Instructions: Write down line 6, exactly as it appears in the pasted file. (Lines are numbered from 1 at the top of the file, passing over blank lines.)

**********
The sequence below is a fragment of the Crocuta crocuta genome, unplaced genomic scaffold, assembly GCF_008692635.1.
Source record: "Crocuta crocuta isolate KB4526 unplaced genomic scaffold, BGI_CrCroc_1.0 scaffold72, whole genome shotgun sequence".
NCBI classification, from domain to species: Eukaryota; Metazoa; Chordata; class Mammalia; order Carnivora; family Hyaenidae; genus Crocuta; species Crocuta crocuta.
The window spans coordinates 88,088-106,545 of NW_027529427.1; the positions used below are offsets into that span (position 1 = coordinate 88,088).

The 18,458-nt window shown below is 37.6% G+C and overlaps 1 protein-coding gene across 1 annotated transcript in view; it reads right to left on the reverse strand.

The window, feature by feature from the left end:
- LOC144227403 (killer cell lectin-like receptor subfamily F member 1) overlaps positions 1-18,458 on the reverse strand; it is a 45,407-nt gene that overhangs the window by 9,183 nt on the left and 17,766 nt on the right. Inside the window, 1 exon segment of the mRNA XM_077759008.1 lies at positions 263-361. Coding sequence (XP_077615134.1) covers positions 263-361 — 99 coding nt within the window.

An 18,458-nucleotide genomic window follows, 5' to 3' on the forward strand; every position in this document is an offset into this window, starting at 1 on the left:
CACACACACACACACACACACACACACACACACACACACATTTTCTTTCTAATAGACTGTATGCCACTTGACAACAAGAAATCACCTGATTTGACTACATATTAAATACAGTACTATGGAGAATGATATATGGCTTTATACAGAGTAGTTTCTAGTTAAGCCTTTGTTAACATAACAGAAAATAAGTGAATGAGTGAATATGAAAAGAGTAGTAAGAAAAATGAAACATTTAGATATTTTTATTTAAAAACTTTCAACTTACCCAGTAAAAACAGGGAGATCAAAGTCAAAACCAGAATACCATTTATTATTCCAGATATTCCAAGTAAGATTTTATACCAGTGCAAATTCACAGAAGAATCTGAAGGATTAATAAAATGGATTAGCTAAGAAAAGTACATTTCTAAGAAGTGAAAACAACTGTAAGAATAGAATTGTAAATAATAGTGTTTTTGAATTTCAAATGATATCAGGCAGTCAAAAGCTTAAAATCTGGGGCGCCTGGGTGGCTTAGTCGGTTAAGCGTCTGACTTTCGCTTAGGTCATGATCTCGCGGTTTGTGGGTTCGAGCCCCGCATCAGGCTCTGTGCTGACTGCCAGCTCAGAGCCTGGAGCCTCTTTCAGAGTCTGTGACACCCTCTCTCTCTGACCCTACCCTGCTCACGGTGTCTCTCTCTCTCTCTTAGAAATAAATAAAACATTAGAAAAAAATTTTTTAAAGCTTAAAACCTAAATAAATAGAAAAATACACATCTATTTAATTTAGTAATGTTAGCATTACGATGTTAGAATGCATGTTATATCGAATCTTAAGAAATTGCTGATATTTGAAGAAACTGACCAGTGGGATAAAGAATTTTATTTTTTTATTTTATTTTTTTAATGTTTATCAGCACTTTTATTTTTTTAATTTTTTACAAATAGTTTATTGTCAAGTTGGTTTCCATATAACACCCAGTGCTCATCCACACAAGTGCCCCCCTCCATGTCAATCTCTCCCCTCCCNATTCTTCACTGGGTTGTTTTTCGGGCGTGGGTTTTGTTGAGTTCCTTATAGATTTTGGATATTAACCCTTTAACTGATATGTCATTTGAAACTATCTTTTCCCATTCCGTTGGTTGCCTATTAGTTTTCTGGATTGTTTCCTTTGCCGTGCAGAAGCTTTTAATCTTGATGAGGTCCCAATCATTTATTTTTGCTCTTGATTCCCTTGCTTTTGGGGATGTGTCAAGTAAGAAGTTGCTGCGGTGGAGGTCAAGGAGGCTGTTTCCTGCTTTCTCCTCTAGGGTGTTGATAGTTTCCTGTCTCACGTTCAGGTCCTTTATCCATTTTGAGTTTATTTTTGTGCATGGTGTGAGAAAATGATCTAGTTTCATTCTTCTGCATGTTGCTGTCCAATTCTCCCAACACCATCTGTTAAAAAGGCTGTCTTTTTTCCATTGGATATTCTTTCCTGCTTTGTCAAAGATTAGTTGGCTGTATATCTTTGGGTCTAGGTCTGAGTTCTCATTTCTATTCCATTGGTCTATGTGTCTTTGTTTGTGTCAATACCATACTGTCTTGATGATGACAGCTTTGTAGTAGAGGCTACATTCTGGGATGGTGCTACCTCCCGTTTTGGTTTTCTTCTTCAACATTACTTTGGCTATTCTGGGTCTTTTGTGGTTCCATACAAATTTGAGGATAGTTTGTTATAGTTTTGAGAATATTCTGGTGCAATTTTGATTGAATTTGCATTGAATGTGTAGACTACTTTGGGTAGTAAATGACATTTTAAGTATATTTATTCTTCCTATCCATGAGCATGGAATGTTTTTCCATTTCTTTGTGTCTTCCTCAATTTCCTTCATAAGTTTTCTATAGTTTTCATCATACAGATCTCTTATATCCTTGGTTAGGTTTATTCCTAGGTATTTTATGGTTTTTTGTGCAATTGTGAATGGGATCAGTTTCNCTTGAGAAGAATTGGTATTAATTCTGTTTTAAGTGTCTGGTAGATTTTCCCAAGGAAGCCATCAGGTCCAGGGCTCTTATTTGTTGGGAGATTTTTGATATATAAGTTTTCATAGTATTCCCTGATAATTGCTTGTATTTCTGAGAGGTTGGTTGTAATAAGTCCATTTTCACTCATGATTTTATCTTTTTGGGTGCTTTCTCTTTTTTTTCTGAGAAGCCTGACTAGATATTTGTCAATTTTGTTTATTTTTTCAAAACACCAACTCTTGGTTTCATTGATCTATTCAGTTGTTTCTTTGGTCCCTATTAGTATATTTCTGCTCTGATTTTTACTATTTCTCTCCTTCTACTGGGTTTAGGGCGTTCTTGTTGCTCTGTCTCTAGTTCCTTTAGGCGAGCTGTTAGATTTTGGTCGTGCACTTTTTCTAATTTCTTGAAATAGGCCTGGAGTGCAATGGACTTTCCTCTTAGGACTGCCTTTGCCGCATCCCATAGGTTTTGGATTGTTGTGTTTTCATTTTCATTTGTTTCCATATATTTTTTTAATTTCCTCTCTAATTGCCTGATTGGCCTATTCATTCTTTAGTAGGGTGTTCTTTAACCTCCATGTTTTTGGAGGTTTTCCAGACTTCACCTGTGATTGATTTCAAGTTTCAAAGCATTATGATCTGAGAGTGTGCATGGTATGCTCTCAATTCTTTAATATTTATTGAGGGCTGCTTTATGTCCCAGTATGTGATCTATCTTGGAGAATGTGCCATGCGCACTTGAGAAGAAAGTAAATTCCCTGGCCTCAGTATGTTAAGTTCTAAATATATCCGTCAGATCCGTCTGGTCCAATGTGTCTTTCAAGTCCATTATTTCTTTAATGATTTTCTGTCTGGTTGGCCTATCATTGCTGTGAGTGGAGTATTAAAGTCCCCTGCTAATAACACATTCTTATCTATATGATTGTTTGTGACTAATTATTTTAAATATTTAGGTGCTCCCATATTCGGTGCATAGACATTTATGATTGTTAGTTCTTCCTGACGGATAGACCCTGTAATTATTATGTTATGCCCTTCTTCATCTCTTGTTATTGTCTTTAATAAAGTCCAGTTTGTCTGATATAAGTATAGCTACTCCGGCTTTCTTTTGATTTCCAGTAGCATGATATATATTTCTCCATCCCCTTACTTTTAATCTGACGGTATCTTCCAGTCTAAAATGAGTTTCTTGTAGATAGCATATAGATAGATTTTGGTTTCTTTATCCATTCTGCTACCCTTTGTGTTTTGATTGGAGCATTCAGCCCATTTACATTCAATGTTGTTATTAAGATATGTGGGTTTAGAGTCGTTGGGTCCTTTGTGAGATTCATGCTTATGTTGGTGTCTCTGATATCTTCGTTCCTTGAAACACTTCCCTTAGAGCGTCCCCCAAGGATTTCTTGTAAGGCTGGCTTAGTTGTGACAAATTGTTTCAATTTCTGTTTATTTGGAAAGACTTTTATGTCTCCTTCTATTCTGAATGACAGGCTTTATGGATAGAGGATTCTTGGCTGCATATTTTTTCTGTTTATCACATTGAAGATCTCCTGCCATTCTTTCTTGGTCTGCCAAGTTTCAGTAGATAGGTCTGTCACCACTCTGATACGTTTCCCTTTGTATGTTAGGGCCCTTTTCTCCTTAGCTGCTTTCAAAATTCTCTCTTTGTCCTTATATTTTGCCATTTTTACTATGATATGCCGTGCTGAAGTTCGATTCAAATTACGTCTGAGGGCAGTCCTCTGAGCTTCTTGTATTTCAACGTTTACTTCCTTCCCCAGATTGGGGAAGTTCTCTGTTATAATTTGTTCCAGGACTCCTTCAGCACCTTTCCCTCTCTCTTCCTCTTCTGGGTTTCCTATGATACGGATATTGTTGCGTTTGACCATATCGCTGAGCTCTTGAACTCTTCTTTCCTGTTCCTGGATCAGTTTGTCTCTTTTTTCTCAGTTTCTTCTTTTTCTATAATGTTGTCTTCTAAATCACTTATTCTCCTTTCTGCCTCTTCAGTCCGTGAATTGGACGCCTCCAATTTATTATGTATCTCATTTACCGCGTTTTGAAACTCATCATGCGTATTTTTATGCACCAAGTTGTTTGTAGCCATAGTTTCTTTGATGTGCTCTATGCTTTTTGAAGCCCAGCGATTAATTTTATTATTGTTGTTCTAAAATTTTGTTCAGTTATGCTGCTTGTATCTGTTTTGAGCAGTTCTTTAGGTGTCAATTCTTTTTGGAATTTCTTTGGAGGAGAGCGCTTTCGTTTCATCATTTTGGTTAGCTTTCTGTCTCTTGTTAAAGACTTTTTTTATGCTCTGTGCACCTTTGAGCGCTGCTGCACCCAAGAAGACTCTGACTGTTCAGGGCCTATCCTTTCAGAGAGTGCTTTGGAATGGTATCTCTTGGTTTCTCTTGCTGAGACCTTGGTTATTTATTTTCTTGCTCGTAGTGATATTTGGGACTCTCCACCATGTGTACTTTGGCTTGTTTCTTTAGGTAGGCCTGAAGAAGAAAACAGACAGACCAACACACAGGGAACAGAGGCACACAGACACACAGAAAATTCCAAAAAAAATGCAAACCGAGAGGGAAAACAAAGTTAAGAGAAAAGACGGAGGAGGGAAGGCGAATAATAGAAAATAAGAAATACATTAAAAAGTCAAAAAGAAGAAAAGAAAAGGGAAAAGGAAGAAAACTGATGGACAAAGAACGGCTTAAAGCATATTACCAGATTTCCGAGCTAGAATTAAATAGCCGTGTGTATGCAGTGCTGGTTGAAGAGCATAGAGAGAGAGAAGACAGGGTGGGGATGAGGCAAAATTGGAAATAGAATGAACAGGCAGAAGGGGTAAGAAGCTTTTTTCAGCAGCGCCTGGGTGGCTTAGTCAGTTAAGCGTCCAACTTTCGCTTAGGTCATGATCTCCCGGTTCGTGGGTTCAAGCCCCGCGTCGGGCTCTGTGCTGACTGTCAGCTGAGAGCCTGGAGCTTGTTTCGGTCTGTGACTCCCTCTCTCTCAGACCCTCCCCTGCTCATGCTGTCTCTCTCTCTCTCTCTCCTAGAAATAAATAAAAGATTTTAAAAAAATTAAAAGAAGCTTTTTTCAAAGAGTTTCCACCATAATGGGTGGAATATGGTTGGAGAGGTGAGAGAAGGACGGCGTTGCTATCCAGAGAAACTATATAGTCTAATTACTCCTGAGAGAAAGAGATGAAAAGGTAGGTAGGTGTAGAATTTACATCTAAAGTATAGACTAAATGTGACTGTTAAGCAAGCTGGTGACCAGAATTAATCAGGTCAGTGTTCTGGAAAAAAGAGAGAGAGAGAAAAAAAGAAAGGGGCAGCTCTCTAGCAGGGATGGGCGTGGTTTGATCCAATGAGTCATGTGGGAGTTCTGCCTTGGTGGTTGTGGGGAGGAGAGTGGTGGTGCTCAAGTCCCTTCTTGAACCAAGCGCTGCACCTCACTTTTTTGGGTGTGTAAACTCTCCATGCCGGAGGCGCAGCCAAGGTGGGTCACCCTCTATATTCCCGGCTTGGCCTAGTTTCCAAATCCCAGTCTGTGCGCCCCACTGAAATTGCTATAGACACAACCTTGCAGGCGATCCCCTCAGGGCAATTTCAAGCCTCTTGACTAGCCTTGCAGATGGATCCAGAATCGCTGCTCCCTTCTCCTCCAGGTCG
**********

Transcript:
The window, feature by feature from the left end: